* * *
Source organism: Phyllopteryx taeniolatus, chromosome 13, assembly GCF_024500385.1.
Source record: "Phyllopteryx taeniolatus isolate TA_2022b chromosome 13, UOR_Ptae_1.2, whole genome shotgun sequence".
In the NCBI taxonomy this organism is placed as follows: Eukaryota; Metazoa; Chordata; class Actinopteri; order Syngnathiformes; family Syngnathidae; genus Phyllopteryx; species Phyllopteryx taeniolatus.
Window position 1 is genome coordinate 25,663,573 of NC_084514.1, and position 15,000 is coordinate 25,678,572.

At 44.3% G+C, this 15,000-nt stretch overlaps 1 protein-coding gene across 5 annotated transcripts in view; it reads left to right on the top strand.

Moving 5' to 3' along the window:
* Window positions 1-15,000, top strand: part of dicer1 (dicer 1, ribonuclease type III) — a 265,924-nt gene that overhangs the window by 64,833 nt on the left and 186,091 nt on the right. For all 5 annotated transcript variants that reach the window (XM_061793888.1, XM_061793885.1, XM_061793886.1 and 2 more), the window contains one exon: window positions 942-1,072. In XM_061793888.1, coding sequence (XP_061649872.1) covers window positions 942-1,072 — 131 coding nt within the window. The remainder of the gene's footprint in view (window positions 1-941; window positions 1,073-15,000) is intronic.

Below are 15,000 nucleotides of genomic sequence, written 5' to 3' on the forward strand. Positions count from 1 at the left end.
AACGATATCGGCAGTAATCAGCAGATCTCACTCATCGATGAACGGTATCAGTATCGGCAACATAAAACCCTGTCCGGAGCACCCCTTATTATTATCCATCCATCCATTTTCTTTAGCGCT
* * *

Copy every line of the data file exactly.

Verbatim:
Source organism: Phyllopteryx taeniolatus, chromosome 13, assembly GCF_024500385.1.
Source record: "Phyllopteryx taeniolatus isolate TA_2022b chromosome 13, UOR_Ptae_1.2, whole genome shotgun sequence".
In the NCBI taxonomy this organism is placed as follows: Eukaryota; Metazoa; Chordata; class Actinopteri; order Syngnathiformes; family Syngnathidae; genus Phyllopteryx; species Phyllopteryx taeniolatus.
Window position 1 is genome coordinate 25,663,573 of NC_084514.1, and position 15,000 is coordinate 25,678,572.

At 44.3% G+C, this 15,000-nt stretch overlaps 1 protein-coding gene across 5 annotated transcripts in view; it reads left to right on the top strand.

Moving 5' to 3' along the window:
* Window positions 1-15,000, top strand: part of dicer1 (dicer 1, ribonuclease type III) — a 265,924-nt gene that overhangs the window by 64,833 nt on the left and 186,091 nt on the right. For all 5 annotated transcript variants that reach the window (XM_061793888.1, XM_061793885.1, XM_061793886.1 and 2 more), the window contains one exon: window positions 942-1,072. In XM_061793888.1, coding sequence (XP_061649872.1) covers window positions 942-1,072 — 131 coding nt within the window. The remainder of the gene's footprint in view (window positions 1-941; window positions 1,073-15,000) is intronic.

Below are 15,000 nucleotides of genomic sequence, written 5' to 3' on the forward strand. Positions count from 1 at the left end.
AACGATATCGGCAGTAATCAGCAGATCTCACTCATCGATGAACGGTATCAGTATCGGCAACATAAAACCCTGTCCGGAGCACCCCTTATTATTATCCATCCATCCATTTTCTTTAGCGCT